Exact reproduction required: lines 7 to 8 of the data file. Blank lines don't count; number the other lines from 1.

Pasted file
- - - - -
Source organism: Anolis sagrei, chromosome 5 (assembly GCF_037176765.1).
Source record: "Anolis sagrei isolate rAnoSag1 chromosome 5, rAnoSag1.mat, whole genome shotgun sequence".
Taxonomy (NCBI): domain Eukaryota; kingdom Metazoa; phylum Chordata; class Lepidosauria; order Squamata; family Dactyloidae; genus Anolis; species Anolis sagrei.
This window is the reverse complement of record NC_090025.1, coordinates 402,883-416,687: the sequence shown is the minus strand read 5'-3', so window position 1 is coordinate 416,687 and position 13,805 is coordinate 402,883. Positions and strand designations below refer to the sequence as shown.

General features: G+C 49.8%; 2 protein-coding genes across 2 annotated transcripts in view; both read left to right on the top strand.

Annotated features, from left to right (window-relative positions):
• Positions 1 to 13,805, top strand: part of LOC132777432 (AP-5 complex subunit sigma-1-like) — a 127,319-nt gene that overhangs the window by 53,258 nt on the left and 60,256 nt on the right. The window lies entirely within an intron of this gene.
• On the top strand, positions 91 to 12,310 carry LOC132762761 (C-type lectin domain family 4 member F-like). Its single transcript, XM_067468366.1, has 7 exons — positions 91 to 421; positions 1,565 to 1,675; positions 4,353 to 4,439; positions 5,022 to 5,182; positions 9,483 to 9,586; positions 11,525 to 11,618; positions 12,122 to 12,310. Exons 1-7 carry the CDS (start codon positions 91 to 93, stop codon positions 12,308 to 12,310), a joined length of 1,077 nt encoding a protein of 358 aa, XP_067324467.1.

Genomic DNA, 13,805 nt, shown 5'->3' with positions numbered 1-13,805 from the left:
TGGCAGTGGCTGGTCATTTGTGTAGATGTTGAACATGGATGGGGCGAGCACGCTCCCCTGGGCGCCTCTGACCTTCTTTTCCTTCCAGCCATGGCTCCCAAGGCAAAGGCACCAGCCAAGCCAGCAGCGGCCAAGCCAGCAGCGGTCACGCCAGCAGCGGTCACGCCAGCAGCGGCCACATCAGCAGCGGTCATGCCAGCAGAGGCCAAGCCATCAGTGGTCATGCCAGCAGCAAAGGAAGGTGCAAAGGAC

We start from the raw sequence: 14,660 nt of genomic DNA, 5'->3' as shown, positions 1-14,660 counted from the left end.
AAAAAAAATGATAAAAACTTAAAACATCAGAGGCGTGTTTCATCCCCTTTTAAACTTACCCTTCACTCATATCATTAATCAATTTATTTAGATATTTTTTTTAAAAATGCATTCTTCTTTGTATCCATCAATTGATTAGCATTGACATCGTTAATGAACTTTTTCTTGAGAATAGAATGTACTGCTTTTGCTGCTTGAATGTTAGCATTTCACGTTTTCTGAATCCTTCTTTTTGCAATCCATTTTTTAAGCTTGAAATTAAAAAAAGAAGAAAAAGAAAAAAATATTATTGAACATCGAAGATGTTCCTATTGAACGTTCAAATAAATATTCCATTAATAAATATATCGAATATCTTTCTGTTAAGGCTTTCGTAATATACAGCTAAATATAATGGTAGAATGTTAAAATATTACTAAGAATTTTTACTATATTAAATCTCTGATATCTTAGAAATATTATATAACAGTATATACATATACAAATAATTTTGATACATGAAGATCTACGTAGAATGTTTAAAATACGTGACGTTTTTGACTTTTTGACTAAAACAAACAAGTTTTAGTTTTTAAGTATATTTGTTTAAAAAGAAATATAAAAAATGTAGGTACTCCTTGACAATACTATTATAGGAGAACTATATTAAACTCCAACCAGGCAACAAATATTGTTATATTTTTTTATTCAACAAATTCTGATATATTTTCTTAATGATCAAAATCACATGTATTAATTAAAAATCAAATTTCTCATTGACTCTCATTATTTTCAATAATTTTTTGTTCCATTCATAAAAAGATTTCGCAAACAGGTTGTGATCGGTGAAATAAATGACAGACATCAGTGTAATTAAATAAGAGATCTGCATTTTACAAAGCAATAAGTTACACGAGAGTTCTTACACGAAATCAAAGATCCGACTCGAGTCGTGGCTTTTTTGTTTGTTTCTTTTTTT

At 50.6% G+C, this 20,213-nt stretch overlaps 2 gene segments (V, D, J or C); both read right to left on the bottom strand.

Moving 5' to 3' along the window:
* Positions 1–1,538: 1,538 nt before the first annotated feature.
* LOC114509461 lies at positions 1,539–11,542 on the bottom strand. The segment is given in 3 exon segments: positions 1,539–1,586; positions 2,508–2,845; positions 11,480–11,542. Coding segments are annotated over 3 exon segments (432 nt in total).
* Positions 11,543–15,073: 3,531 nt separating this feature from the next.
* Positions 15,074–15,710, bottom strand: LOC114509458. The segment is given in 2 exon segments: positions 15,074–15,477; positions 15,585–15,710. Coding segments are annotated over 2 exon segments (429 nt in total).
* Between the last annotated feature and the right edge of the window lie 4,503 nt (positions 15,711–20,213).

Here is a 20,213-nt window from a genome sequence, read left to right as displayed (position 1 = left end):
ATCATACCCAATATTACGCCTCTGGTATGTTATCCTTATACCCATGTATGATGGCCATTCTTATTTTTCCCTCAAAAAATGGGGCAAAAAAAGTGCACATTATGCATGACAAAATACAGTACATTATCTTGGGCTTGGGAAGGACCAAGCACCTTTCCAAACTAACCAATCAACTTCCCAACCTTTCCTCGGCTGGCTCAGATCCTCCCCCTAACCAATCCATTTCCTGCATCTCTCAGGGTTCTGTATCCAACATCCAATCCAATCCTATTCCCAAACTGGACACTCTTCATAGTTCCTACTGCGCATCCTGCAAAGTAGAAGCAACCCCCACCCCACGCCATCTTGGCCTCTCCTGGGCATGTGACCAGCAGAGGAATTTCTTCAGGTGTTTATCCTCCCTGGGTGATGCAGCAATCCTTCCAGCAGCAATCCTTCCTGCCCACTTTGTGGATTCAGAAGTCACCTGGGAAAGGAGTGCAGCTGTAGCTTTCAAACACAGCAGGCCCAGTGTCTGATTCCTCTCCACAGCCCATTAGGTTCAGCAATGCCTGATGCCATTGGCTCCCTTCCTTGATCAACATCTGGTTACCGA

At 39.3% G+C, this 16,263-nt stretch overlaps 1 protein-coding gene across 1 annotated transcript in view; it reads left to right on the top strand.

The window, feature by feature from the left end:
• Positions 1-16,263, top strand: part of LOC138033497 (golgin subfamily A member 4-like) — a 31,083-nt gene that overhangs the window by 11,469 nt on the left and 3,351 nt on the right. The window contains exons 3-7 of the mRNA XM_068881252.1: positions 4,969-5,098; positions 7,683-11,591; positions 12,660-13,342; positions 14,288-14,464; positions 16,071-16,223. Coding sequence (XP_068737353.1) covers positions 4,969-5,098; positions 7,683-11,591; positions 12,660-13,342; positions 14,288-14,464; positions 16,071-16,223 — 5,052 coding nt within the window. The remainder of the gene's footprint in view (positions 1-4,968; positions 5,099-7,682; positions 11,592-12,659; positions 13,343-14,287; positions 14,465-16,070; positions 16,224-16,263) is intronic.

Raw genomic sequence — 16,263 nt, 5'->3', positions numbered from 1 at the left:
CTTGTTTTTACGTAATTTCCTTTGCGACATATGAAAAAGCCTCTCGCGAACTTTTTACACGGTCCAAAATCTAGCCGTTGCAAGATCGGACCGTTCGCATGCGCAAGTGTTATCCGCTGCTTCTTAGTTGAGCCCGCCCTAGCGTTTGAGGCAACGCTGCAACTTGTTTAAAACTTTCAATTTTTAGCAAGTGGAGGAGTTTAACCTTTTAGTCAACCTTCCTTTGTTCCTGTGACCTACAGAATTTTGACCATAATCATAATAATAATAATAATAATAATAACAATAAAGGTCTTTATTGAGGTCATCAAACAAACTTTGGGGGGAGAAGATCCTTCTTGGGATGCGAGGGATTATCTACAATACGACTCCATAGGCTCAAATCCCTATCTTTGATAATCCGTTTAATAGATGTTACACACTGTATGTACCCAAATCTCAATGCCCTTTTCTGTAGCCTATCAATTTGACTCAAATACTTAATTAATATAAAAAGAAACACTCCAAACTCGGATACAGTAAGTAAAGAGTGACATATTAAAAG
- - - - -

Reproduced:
• Positions 1 to 13,805, top strand: part of LOC132777432 (AP-5 complex subunit sigma-1-like) — a 127,319-nt gene that overhangs the window by 53,258 nt on the left and 60,256 nt on the right. The window lies entirely within an intron of this gene.
• On the top strand, positions 91 to 12,310 carry LOC132762761 (C-type lectin domain family 4 member F-like). Its single transcript, XM_067468366.1, has 7 exons — positions 91 to 421; positions 1,565 to 1,675; positions 4,353 to 4,439; positions 5,022 to 5,182; positions 9,483 to 9,586; positions 11,525 to 11,618; positions 12,122 to 12,310. Exons 1-7 carry the CDS (start codon positions 91 to 93, stop codon positions 12,308 to 12,310), a joined length of 1,077 nt encoding a protein of 358 aa, XP_067324467.1.